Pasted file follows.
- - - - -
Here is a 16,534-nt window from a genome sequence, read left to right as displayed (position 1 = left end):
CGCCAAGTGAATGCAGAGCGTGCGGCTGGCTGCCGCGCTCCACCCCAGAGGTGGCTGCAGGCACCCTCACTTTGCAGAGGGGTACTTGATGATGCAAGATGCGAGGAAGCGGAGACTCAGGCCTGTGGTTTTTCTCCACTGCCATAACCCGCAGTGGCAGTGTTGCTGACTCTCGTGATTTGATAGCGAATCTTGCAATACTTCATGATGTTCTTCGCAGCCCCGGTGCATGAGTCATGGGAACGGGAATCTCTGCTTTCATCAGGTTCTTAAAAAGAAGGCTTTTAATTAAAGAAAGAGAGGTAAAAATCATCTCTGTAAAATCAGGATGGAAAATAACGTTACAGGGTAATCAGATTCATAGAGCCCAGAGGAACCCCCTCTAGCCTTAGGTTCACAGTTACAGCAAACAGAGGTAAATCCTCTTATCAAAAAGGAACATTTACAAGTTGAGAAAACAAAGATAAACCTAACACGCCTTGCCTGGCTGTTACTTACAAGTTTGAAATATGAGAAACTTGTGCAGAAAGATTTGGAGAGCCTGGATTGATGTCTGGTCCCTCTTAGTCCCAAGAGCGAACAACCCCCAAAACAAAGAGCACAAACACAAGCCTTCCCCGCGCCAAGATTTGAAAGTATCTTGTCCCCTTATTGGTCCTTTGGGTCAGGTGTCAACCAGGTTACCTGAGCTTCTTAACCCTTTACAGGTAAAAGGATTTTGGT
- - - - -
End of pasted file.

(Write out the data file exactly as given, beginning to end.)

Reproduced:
Here is a 16,534-nt window from a genome sequence, read left to right as displayed (position 1 = left end):
CGCCAAGTGAATGCAGAGCGTGCGGCTGGCTGCCGCGCTCCACCCCAGAGGTGGCTGCAGGCACCCTCACTTTGCAGAGGGGTACTTGATGATGCAAGATGCGAGGAAGCGGAGACTCAGGCCTGTGGTTTTTCTCCACTGCCATAACCCGCAGTGGCAGTGTTGCTGACTCTCGTGATTTGATAGCGAATCTTGCAATACTTCATGATGTTCTTCGCAGCCCCGGTGCATGAGTCATGGGAACGGGAATCTCTGCTTTCATCAGGTTCTTAAAAAGAAGGCTTTTAATTAAAGAAAGAGAGGTAAAAATCATCTCTGTAAAATCAGGATGGAAAATAACGTTACAGGGTAATCAGATTCATAGAGCCCAGAGGAACCCCCTCTAGCCTTAGGTTCACAGTTACAGCAAACAGAGGTAAATCCTCTTATCAAAAAGGAACATTTACAAGTTGAGAAAACAAAGATAAACCTAACACGCCTTGCCTGGCTGTTACTTACAAGTTTGAAATATGAGAAACTTGTGCAGAAAGATTTGGAGAGCCTGGATTGATGTCTGGTCCCTCTTAGTCCCAAGAGCGAACAACCCCCAAAACAAAGAGCACAAACACAAGCCTTCCCCGCGCCAAGATTTGAAAGTATCTTGTCCCCTTATTGGTCCTTTGGGTCAGGTGTCAACCAGGTTACCTGAGCTTCTTAACCCTTTACAGGTAAAAGGATTTTGGT